How Product Price Changes Customer Service
Retail can be split into many different sectors but there is quite a big difference between luxury goods and fast moving consumer goods (FMCG), the difference between the two has more to do with human nature and money than anything else.
For example, you need to do your weekly grocery run but you can treat yourself to an expensive watch if you choose to. Price is the key difference. This has an impact on customer expectations, quality levels and over all service.
“Product price impacts on the customer expectations while contacting a company”
The differences between Luxury goods and FMCG customer support can be summarised as below:
The Expensive Watch
Luxury Goods buyers invest a large amount of capital on the product purchased. Therefore, their decision is slower and less impulsive. This investment requires gathering additional information which impacts on longer interactions with customer representatives.
With these types of buyers it is all about options. “Can I have this in red?” “When can this be delivered?” “What is the best product for me?” The last question there is an important one; these buyers are not only looking for information about the product they are looking for advice.
This requires a more in depth style of customer service. The contact centre representatives need first class product knowledge. They need to know the subtle differences between each product in a specific price range for example. This informative, and lets not forget friendly, customer service leads to up selling opportunities and also repeat customers.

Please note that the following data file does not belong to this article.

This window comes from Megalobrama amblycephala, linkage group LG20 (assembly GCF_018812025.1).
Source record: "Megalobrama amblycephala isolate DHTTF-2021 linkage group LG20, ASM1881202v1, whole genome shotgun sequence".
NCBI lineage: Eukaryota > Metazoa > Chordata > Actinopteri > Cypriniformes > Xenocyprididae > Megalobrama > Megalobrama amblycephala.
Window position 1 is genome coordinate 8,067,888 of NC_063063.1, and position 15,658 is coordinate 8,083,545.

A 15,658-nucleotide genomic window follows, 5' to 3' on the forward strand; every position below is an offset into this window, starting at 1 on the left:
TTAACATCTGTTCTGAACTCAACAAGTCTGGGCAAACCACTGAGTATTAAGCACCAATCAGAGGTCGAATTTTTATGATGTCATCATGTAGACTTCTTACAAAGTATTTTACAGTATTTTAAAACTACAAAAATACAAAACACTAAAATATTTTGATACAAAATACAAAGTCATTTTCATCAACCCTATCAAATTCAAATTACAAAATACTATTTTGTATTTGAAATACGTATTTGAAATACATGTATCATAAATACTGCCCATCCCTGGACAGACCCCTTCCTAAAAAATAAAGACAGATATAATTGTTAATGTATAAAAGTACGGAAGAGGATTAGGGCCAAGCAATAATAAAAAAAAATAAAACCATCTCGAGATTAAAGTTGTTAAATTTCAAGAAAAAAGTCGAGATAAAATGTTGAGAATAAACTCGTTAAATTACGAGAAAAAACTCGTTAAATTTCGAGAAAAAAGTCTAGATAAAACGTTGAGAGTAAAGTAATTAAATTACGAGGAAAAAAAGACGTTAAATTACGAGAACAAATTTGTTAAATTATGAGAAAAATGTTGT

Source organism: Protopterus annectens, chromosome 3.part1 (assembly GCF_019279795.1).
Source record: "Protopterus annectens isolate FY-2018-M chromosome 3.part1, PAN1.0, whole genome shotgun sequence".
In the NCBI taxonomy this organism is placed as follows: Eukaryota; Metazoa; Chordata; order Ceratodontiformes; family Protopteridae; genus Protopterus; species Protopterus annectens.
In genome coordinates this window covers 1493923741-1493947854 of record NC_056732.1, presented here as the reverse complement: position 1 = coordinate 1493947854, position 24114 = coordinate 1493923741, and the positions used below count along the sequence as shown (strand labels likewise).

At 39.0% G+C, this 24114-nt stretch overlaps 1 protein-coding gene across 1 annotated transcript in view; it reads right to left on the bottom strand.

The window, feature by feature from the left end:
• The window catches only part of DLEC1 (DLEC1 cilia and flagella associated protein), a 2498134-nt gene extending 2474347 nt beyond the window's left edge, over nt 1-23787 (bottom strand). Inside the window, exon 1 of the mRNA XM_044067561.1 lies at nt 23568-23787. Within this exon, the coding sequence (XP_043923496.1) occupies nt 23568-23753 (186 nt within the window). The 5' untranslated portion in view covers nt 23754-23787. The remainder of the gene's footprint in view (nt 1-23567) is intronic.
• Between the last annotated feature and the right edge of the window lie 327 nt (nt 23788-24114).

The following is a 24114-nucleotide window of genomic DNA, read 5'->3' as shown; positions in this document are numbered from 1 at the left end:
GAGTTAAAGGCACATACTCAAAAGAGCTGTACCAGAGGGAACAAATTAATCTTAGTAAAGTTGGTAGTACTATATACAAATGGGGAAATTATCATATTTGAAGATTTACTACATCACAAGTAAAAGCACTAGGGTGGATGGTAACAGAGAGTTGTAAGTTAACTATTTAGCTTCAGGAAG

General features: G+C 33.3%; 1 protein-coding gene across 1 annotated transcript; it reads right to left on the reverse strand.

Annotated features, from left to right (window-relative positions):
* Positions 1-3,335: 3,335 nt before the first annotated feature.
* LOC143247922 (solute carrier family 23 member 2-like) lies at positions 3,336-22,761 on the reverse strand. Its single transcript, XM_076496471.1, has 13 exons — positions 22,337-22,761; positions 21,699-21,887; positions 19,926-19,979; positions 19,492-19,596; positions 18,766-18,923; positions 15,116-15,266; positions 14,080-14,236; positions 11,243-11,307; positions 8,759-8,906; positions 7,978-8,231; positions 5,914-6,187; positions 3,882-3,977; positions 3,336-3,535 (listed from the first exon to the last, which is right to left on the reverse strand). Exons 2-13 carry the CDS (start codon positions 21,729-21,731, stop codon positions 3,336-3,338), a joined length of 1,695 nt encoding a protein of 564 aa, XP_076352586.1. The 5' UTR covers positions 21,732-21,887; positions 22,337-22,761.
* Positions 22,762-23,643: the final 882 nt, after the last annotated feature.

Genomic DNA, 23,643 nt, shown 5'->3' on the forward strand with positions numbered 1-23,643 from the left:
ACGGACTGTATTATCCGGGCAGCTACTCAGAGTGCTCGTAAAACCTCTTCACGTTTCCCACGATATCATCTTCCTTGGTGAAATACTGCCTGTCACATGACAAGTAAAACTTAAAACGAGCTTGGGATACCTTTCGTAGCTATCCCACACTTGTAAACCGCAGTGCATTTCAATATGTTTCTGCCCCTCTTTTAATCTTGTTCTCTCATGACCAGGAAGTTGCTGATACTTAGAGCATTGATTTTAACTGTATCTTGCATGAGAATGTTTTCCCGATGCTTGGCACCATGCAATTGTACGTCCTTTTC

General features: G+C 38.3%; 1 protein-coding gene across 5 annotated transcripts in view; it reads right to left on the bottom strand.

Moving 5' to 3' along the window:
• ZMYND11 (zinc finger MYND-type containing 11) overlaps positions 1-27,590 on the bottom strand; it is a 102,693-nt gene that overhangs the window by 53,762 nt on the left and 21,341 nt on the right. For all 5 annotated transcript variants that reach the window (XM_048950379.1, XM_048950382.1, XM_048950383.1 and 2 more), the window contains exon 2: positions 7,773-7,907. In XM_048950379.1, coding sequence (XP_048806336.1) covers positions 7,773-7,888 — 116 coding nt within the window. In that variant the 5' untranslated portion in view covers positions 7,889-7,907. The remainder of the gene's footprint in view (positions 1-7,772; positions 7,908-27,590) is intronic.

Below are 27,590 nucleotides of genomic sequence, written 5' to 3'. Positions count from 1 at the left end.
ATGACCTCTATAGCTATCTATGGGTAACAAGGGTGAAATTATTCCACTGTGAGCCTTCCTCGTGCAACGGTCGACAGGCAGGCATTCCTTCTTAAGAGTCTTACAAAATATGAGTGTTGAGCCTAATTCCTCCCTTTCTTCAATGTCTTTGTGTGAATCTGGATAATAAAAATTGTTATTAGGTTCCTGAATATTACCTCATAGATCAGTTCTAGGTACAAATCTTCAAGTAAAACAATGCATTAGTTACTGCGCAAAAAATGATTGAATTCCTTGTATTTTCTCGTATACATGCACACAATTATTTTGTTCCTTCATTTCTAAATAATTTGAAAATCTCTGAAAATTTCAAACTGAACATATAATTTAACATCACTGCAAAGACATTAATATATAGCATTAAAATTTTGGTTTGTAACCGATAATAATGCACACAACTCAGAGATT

The Grocery Run
FMCG calls tend to be more about post sale queries. The sale itself is mostly done in store and the after effects of this sale leads to customer queries, complaints, feedback, requests, employment opportunities and more. The volume of calls is more and requires first call resolution when possible.
This section of retail has favoured customer support via email in recent years but I would argue that it is still no where near matching the volume of phone calls it generates. Both of them are required in my opinion. If you go to the “contact us” page of any retail site you will find an email facility and phone number, so again it depends on the nature of the customer.
One important area in FMCG customer support is Product Recall. This involves fast acting response and good communication between contact centre and retailer. An occurrence of this nature could mean that hundreds of stores need to be contacted in an evening and having a third party for this improves the process exponentially.
In conclusion your customer service provider needs to merge with your customers expectations. From a luxury goods point of view it needs to be precise, detailed and patient to match your customers need for information. From a FMCG standpoint customer support has to be fast, clear-cut and Omni channel.